Joy Casey, Director of Adoption Ministry of YWAM Ethiopia, is in Ethiopia right now visiting one of our orphanages in Adama.
When I open the door to the Widows and Orphans Home, I am hit with little bodies and receive big hugs and kisses from many children. How can I be so blessed? As Tezera, the orphanage director says, I am very rich. The beautiful faces, the dirty knees, the sparkling eyes and the eager voices make it a grand day to be alive. I am never happier than being with the children.
After walking several steps with both arms full of beautiful children, the old widows greet me with, "Dehna Aderu!" and several kisses. Their dear faces have become so precious to me. Four of them used to be almost blind, but a kind donor paid for them to have cataract surgery and now ... they can see!
The families who are going to adopt several of the children sent gifts for me to give to them. How excited everyone is! They look at the pictures and listen as their letter is interpreted and then we have such fun putting on the new clothes and perhaps playing with a new toy. The ones that do not yet have a family, I always bring a bag of something fun to do and to eat for them. Two brothers, ages 7 and 8, were hoping I would bring them some pants and I managed to scrounge up something for them that wasn't too, too short.
Let me tell you about three children who have been in our Widows and Orphan Home for going on three months now. They are complete orphans and were brought by their grandfather for he and his wife simply did not have enough to eat. The children were stick thin. Now, after good food and loads of hugs, they are energetic and their bones are not sticking out quite so prominantly. I have fallen in love with all three of them. Big sister is around 12-years-old and she does laundry, holds babies and helps the cook. She seems to enjoy being busy with domestic things, although she can also join in a game the children have made up with bottle caps. The boys are sweet and are constantly at my side. They are learning English words almost daily. Older sister is more reserved and won't try a word until she knows it is right, but she is learning, too. One of the little boys loves music. Kelly, the YWAM missionary working at the orphanage, bought a keyboard and I think his life will be forever changed! He is so excited and hopeful that Kelly will let him learn music. He is always singing and drumming on things and playing a pretend guitar. It is such fun to see their little personalities break forth. Oh, I could go on and on .....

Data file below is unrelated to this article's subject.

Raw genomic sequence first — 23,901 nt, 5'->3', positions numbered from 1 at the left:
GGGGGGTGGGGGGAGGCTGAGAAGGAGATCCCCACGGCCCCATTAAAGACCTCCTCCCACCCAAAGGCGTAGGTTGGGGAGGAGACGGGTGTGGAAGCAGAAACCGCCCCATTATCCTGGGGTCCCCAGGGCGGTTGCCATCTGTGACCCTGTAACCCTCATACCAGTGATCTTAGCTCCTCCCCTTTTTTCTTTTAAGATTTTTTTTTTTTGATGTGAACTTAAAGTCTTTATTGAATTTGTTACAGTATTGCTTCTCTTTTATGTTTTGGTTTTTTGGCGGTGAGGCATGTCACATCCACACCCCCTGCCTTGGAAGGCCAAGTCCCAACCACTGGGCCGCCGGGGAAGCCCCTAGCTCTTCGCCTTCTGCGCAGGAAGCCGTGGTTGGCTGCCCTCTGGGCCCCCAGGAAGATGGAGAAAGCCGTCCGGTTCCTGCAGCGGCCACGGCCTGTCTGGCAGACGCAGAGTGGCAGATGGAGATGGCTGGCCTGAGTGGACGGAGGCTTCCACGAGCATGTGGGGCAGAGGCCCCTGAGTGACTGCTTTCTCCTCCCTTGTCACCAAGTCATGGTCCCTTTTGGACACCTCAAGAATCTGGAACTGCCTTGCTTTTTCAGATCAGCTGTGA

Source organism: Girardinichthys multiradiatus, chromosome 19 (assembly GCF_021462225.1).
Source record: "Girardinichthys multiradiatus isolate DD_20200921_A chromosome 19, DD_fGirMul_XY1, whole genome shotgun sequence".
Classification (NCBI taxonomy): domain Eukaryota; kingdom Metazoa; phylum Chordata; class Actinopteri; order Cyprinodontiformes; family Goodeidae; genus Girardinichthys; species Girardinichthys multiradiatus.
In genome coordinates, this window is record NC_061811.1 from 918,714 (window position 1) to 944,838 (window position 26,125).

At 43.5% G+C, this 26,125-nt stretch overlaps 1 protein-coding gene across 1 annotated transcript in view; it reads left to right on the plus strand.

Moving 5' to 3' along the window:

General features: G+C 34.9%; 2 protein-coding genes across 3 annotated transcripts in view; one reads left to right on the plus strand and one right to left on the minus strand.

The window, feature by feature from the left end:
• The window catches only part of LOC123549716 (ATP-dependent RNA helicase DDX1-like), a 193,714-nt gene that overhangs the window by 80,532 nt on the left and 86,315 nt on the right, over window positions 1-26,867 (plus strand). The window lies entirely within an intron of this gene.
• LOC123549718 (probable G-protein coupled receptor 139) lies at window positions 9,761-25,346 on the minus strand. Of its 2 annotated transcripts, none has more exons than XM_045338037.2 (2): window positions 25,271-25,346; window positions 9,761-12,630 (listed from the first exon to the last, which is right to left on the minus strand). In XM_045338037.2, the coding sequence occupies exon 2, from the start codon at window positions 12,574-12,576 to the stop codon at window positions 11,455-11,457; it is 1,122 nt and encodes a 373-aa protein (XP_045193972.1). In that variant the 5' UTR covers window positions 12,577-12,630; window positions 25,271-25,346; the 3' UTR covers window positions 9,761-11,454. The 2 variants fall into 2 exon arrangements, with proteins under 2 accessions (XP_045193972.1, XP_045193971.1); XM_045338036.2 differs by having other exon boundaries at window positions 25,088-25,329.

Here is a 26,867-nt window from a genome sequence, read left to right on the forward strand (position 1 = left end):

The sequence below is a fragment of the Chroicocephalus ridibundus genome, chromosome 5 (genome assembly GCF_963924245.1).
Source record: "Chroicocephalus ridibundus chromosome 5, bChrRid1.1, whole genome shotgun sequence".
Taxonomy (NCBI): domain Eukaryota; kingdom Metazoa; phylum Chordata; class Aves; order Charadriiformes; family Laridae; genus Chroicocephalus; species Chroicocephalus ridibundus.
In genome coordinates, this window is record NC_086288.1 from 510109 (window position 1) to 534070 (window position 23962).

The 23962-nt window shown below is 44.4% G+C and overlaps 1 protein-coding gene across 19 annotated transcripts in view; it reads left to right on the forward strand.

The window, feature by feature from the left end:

I also had the privilege of introducing a little girl to her family today. Last time I was in Ethiopia this 9-year-old girl cried and cried because she so badly wanted her own mommy and daddy -and I cried right along with her. Then we prayed. Today when I met her, I asked her if she remembered what she prayed for. "Yes, I prayed for my own family." What joy to tell her that God answered her prayer and to show her pictures of the incredible family that is to adopt her. It doesn't get much better than that, unless it is the day when the family will come to get her and take her home.
Like I said, I am very, very rich. Each tiny baby, each grubby little hand in mine and each sweet kiss will be the memories that will cheer me on a hard day. They are what will keep me pressing forward in this oftentimes frustrating work. They are also my reward. "Thank you, Lord, for allowing me to be here now, this day, to bring a hope and future for the sweet souls entrusted into my care."